Ruth’s homeland, Moav, was steeped in idolatry, its culture defined by egocentricity. Idolatry is predicated on placating the gods, bribing them to get what you want, or at least to avoid provoking their wrath. Religion in Moav was a business – what can I give the gods in order to get what I want?
Torah represents the complete antithesis. It’s not about what I want from the gods but what Hashem wants from me. Moabite culture was based on selfishness; Torah culture is based on selflessness.
Megilas Rus so poignantly and poetically dramatizes the conflict between these two forces and the tragic consequences when selflessness surrenders to selfishness. The story of Ruth revolves around two groups, comprising three great personages each, that reacted to life’s challenges very differently. One group – Elimelech, Machlon, and Kilyon – made their dreams and desires their top priorities. The second group – Boaz, Naomi, and Ruth – made the will of G-d the primary force in their lives.
Elimelech, Machlon, and Kilyon were at the cusp of greatness until their selfishness led to their untimely deaths. Why were men of such great stature cut down in their prime? R’ Chiya says they did not pray for the famine in Eretz Yisrael to end. Rabbi Henoch Leibowitz, rosh yeshiva of Chofetz Chaim, argues that they undoubtedly davened since halacha demands such behavior during a communal crisis. What R’ Chiya meant was that they didn’t pray with enough kavanah. Had they prayed with more intensity, they could have annulled the decree.
The Medrash Rabba teaches: “If prayer doesn’t accomplish everything, surely it accomplishes half. No communal prayer goes unanswered.” Indeed, the tefillah of Boaz finally ended the famine. Similarly, in response to Naomi’s heartfelt pleas, Hashem enabled Ruth to miraculously conceive even though she had no womb.
Rav Henoch said: “Let no person say the power of prayer is given only to tzaddikim…and that Hashem does not hear the tefillah of ordinary Jews.” The Seforno cites Lavan’s blessings to Yaakov’s family as proof that even the berachos of villains, if sincere, are accepted.
Naomi’s tefillos were accepted because they emanated from intense empathy for the pain of others. She personified selflessness. Her refinement and regal bearing were a perfect blend of majesty and modesty. Her exceptional modesty made such an impact on Ruth that Ruth’s modesty surpassed that of the other Jewish women gleaning in Boaz’s field.
Moav was the most immodest and immoral nation in the world, yet Naomi never lowered her standards. During the 10 years that she lived among them, the Moabites even observed the laws of tzniyus. How is that possible? Rabbi Leibowitz answers that immodesty in a woman is a distortion of her true nature, a perversion of her very essence. That’s why our sages excused the Moabite women for not greeting the Jews with food and water in the desert; from their very creation, they explained, women were hardwired not to enjoy leaving their homes.
In the depths of their hearts, women – even models, movie stars and Moabites – do not want to be seen in public. Sefer Maalos Hamidos states: “Every woman feels degraded when men stare at her.” How, then, can we explain the billion-dollar cosmetic industry catering to consumers who pay to be stared at?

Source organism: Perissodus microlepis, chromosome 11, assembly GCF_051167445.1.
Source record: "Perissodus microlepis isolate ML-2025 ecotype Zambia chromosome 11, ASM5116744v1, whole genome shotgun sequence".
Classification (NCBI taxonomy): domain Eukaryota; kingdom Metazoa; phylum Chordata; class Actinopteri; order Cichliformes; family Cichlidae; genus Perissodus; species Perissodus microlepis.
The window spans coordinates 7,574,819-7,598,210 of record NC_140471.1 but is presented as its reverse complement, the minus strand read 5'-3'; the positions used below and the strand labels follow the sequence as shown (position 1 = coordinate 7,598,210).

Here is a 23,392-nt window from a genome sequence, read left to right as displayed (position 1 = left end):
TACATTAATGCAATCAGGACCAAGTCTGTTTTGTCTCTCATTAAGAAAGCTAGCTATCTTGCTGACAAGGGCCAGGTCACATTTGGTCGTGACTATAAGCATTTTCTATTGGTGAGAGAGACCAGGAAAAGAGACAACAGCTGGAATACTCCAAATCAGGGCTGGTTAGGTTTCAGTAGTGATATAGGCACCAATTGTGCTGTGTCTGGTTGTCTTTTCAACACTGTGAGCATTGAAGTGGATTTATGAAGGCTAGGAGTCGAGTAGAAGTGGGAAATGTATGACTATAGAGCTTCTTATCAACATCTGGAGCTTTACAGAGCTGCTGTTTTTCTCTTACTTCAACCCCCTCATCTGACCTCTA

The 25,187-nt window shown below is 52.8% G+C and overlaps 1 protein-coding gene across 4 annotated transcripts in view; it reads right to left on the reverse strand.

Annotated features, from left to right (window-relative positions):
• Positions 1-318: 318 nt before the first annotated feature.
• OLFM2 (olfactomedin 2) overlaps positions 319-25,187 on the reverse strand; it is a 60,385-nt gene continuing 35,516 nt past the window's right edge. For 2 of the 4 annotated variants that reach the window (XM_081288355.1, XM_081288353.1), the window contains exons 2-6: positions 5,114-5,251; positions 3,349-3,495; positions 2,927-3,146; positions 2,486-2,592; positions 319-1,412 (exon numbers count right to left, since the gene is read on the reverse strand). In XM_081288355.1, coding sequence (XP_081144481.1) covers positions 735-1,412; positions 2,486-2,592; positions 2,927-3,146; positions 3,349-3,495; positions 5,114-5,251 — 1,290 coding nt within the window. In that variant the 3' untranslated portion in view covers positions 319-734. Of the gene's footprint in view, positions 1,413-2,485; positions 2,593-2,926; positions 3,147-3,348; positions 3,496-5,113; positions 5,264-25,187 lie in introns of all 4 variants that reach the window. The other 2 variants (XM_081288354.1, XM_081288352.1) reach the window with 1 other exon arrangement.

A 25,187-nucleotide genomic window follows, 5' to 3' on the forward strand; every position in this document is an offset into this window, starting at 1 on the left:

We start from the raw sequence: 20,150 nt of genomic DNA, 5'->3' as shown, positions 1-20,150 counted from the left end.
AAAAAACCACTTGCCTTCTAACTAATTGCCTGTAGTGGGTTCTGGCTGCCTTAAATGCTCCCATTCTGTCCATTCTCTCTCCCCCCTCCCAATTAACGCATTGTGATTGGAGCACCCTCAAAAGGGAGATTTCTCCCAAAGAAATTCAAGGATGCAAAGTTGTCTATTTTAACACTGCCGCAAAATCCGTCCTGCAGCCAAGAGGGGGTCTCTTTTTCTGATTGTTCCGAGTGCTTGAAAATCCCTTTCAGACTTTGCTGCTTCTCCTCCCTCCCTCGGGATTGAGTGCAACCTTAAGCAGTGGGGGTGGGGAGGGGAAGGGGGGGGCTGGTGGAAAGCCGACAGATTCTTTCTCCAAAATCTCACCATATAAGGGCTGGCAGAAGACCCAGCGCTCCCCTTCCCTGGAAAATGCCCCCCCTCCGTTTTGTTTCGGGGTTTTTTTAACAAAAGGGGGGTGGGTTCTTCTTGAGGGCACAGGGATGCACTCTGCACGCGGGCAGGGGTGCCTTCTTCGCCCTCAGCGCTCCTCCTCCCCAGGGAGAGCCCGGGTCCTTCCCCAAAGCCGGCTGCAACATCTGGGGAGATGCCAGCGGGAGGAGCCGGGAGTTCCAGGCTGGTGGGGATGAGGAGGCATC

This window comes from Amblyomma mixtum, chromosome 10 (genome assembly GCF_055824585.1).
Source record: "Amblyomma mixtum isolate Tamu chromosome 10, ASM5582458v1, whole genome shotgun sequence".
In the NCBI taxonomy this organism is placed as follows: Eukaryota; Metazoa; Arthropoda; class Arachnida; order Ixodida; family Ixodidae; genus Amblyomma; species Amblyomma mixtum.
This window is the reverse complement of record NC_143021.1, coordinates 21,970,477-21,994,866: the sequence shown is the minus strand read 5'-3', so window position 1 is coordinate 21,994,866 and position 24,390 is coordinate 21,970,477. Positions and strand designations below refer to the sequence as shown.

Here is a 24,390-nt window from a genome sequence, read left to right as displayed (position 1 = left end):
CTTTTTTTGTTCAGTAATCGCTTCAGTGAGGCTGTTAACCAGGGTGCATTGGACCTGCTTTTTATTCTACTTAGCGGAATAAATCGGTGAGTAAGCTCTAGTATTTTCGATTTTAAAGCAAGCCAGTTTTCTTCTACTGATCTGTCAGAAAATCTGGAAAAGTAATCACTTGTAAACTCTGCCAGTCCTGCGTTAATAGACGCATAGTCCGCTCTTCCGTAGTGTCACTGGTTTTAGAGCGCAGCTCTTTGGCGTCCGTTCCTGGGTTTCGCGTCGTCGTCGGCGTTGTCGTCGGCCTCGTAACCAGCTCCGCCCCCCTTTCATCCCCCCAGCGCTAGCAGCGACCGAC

In the recesses of their hearts, explains Rav Henoch, these female consumers are confused and do not know what will really make them happy. Only the Torah can tell us how to achieve true happiness. We need not be apologetic to family, friends, or co-workers if we act, dress, or speak modestly. In the words of Eleanor Roosevelt, the point of “living is not to lower standards but to raise those that have been too low.”
If Naomi was so selfless and modest, why was she punished so severely? Because she wasn’t insistent when the time called for it. Halachically a man cannot compel his wife to abandon Eretz Yisrael, and so Naomi could have unequivocally refused to leave. Unfortunately, she did not want to “be a nudge” and didn’t press the issue.
Later she failed to vehemently oppose her sons’ intermarriages. Naomi assumed her sons would ignore her. But the Alshich says she was mistaken. He points out that Megillas Rus states that after Elimelech died, “she was left and her two sons.” The word for adult sons is “banehah.” But the megillah uses the word for young children, “yeladeha.” By using this word, the megillah implies that they respected her maternal guidance as adults just like they did as children.
Yes, we do have to pick our battles, but if a battle is so significant that it determines who will win the war, we must use all the ammunition in our arsenal.
Let us remember the messages of Megilas Rus when we make our own personal choices. We should pray for Hashem’s help. We should proudly maintain our standards of modesty and raise others up rather than letting others drag us down. Just as Ruth was guided by Naomi’s wisdom, we should seek the guidance of mentors, rabbis, and poskim, enabling us to see our problems through the eyes of da’as Torah. As a link to tradition and a lifeline to truth, a mentor is a must!
The characters in the story of Ruth had their magic moment of decision, their day of destiny. So do we all. One small step is big enough to transform hopelessness into happiness and tragedy into triumph. May we all be zoche to take that turn on our own unique road to eternity.